A. Roll over the amount to a Roth IRA instead. In this case, the amount must be deposited to your Roth IRA as a Roth conversion. While a rollover of an eligible amount from a traditional IRA to the same or another traditional IRA results in the distribution being nontaxable, a conversion to a Roth IRA would result in any pre-tax portion of the amount being taxable. However, unlike traditional IRAs, where earnings are tax-deferred and taxable when distributed, earnings in a Roth IRA are tax-free when you become eligible for a qualified distribution.
B. Roll over the amount to a traditional account under an employer plan, such as a 401(k) or 403(b), if you are a participant in the plan and the plan permits rollovers of such amounts. You would need to check with the plan administrator to determine whether the plan would accept such rollovers. A rollover of a distribution from a traditional IRA to an employer plan would result in the transaction being nontaxable.
If you plan to roll over your distribution to a different type of retirement account from the one from which the distribution was made, please contact us, and we will help you to determine if such a rollover is allowed.
If you are at risk of breaking Rule Number 4: please contact us immediately. There are a few circumstances under which the 60-day deadline could be waived, and we will help you to determine if you qualify for such a waiver.
Rollovers When Taxes Were Withheld
If you took a distribution from which you had amounts withheld for federal and/or state taxes, and you want to roll over that distribution; your options include rolling over the net amount that you received, and rolling over the gross distribution amount by making up the withholding tax amount out of pocket.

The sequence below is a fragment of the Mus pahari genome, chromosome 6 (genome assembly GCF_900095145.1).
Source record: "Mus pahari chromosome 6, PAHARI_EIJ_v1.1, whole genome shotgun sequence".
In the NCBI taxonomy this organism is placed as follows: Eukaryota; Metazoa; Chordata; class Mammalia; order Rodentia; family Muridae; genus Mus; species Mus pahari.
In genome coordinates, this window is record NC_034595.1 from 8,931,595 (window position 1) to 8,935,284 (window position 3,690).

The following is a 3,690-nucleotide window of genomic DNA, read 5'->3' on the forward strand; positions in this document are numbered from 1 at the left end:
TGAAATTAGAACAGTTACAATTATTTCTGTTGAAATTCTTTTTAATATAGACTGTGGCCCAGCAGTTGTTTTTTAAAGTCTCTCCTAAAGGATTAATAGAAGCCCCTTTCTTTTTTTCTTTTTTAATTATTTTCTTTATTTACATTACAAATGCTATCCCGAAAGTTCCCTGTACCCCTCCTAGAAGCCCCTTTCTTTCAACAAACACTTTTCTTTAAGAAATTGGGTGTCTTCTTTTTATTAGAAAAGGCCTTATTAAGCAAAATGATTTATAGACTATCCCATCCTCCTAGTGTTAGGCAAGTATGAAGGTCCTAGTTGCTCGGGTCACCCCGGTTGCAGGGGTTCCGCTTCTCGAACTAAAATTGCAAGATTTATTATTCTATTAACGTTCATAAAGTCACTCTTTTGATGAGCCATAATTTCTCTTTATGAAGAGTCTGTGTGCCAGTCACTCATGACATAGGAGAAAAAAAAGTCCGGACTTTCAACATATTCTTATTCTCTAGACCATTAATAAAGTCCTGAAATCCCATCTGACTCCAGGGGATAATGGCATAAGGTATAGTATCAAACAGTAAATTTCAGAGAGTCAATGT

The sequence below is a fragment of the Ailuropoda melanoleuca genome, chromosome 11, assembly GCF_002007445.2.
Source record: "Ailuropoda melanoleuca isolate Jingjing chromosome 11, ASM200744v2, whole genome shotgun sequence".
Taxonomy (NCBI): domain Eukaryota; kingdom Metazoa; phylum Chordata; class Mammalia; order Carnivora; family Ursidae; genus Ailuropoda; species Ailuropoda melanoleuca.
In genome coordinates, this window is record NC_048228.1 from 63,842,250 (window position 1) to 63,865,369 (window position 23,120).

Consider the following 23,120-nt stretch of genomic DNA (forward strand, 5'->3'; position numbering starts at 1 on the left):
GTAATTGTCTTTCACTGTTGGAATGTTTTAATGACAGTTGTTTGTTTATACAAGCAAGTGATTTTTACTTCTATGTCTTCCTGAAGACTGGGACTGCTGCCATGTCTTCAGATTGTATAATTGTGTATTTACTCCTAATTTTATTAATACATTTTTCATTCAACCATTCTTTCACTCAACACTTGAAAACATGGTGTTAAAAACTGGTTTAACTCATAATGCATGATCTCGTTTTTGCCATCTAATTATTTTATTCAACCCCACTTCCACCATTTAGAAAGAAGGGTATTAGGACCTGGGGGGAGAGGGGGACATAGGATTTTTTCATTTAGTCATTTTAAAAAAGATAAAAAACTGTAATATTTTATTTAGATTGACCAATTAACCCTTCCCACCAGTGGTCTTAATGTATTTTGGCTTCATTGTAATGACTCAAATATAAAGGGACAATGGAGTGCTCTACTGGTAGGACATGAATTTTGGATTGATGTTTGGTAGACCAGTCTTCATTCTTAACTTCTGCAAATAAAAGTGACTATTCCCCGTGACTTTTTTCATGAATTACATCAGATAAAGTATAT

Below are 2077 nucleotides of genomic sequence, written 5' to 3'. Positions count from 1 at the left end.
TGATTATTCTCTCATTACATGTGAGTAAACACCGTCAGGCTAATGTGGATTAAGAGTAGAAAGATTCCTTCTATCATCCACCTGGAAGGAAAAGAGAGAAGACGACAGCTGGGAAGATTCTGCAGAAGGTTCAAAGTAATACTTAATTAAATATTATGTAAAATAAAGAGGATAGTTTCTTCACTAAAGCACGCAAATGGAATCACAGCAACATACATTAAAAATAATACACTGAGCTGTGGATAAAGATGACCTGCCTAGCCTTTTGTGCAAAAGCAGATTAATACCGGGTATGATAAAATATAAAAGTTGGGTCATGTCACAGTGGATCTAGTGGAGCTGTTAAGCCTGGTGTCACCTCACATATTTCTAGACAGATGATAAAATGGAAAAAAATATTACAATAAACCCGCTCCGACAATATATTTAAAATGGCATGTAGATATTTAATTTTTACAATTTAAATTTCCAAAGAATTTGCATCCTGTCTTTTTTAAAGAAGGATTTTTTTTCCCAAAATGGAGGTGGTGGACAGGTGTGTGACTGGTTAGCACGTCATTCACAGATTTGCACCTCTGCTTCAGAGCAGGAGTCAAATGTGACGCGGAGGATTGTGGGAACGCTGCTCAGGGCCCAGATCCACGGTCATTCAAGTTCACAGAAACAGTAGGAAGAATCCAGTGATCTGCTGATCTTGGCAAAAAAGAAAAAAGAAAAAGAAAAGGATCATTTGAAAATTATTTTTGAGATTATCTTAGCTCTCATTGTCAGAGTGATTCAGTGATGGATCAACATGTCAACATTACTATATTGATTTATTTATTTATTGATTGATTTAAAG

For example: Assume that your distribution was for $100,000 and you had $20,000 withheld for federal taxes.
You may roll over the $80,000 that you received. In that case, the $20,000 would be treated as income on your tax return. Or,
You may roll over the $100,000 by making up the $20,000 out of pocket. In this case, the entire $100,000 would be excluded from your income.
In either case, the $20,000 would serve as a prepayment of your 2020 taxes, and either increase any tax refund or reduce any income tax owed.
We Are Here to Help You
We anticipate that you will have questions about this new tax law; including how it affects your RMD and retirement savings. We are here to help you. Please do not hesitate to contact us with your questions.
 Exceptions apply to Defined Benefit plans and nongovernmental 457(b) plans
© 2020 Appleby’s IRA Publications, LLC.
P.J. DiNuzzo, CPA, PFS™, AIF®, MBA, MSTx
President, Founder, and Chief Investment Officer